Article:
The statements that Defendant sought to have suppressed were made after he was released from custody. Because Defendant had been released from custody for a significant period of time before investigators questioned him again, the district court's refusal to suppress those statements did not violate Edwards. See United States v. Hines, 963 F.2d 255, 257 (9th Cir. 1992) (" [T]he Edwards rule does not apply to suspects who are not in continuous custody between the time they request counsel and the time they are reinterrogated.").
The FBI agents initiated contacts with Defendant days later, at his apartment. The different setting and the passage of time establish that Defendant was not in continuing custody. Moreover, nothing about the circumstances surrounding the agents' brief interviews of Defendant on August 22 or on August 24 suggests that Defendant was in custody at all at those times.
With regard to the agents' interview of Defendant on August 25, Defendant did not make any inculpatory statements until after he had been advised of, and orally had waived, his Miranda rights. Again, the record shows that Defendant was not in custody at all between August 20, when he was released from jail, and August 25, so the "continuing custody" doctrine does not avail him.
Nor did Defendant's symptoms of heroin withdrawal render his statements involuntary. Although Defendant's heroin withdrawal caused lethargy and physical discomfort, such symptoms alone are insufficient to establish involuntariness. See United States v. Martin, 781 F.2d 671, 673-74 (9th Cir. 1985) (holding that, although the effects of the defendant's medicine left him groggy and in pain, his statements were voluntary).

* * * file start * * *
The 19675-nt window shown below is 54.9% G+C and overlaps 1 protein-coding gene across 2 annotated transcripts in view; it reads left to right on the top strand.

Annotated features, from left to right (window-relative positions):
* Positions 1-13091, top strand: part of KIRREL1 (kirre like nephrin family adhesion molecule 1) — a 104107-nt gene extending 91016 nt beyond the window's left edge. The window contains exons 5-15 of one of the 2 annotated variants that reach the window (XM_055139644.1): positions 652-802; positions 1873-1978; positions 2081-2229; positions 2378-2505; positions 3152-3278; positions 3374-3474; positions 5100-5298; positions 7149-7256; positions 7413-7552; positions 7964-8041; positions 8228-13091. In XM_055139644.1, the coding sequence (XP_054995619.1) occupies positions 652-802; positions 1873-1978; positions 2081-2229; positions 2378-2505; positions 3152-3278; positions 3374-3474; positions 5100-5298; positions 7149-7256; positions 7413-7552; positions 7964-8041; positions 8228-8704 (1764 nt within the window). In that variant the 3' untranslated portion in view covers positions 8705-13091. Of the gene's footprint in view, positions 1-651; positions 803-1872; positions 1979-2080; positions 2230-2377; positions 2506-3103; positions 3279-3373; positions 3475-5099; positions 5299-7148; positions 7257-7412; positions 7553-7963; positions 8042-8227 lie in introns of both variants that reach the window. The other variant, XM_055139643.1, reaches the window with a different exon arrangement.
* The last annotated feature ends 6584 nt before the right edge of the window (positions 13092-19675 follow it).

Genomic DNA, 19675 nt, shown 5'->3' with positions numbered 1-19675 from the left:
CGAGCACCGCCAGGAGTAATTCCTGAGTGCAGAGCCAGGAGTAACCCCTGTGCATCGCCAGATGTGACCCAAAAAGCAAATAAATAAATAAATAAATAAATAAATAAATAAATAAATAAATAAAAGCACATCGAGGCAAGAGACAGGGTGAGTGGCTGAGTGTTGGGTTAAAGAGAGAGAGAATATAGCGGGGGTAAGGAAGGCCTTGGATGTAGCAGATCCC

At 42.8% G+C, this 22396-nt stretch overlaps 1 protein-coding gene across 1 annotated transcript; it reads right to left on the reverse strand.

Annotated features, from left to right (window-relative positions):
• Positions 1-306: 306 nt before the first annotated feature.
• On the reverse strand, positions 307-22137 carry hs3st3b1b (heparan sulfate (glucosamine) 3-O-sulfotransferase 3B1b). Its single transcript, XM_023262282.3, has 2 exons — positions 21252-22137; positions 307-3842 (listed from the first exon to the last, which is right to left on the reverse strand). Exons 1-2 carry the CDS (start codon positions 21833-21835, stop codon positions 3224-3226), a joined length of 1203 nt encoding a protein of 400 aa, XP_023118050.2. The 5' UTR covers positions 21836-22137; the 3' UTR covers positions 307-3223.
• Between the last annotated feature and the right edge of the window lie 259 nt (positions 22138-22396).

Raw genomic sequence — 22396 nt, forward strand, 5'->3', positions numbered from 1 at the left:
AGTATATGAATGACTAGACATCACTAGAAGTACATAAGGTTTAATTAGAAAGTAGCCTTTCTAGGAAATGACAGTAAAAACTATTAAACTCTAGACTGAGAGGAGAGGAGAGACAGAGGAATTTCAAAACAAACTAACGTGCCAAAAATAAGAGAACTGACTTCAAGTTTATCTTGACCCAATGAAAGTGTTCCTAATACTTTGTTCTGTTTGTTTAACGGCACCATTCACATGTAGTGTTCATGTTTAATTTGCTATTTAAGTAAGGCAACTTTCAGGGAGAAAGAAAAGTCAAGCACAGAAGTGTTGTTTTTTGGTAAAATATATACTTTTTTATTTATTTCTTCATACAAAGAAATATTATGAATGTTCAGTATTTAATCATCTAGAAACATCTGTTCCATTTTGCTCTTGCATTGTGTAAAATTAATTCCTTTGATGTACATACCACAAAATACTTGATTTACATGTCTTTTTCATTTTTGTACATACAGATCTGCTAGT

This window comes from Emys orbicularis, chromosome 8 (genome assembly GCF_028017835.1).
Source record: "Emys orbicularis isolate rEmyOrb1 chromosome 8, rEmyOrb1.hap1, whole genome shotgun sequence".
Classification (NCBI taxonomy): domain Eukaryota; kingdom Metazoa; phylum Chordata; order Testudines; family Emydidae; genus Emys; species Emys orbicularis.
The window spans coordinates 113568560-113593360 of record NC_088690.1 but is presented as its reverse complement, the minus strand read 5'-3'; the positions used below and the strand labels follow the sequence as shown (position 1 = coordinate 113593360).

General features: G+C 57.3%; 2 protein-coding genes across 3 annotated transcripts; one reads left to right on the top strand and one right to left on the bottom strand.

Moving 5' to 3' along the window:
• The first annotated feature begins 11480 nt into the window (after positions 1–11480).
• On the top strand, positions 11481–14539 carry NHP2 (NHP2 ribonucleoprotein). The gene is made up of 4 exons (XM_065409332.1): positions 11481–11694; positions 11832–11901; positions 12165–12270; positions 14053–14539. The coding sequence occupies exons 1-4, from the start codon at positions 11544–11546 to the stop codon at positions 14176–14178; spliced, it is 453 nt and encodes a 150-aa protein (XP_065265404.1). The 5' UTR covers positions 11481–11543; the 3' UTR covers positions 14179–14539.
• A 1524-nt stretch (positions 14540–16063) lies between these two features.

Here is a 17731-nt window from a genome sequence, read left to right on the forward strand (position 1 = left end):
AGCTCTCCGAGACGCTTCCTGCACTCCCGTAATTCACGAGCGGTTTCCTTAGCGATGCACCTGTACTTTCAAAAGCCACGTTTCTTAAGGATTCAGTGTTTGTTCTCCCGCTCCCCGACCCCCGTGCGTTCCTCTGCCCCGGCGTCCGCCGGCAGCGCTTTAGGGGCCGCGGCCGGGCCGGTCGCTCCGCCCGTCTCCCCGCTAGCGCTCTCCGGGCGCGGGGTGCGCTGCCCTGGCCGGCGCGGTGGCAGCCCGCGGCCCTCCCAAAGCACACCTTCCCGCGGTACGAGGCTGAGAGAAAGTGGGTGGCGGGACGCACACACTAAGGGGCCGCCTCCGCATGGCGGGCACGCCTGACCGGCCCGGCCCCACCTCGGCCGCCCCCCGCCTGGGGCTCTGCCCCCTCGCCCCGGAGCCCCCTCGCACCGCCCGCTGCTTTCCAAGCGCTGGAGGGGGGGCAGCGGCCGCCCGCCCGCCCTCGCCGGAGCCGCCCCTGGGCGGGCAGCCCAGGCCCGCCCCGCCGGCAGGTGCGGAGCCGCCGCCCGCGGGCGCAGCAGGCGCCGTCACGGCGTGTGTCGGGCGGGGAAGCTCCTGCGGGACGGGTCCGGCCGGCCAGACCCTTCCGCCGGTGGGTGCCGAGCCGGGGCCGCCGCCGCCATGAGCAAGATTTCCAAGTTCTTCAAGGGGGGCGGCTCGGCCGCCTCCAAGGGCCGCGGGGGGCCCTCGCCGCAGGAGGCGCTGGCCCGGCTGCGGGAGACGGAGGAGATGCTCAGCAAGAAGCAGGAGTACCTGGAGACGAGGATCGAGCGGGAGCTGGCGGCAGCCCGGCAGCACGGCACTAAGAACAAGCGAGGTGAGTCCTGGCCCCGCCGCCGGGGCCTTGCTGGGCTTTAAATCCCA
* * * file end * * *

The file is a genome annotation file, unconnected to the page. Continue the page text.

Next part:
Finally, Defendant claims that his statements and admissions were involuntary, because the agents had promised him leniency in return for his cooperation. When determining whether a statement was made voluntarily," [t]he test is whether, considering the totality of the circumstances, the government obtained the statement by physical or psychological coercion or by improper inducement so that the suspect's will was overborne." United States v. Guerrero, 847 F.2d 1363, 1366 (9th Cir. 1988). Defendant testified that the agents told him, " [I]f I knew anything, now is the time to tell that. They can tell the prosecutor to give me little or no time." Such an inducement to cooperate is insufficient to establish involuntariness. See id. ("An interrogating agent's promise to inform the government prosecutor about a suspect's cooperation does not render a subsequent statement involuntary, even when it is accompanied by a promise to recommend leniency or by speculation that cooperation will have a positive effect.").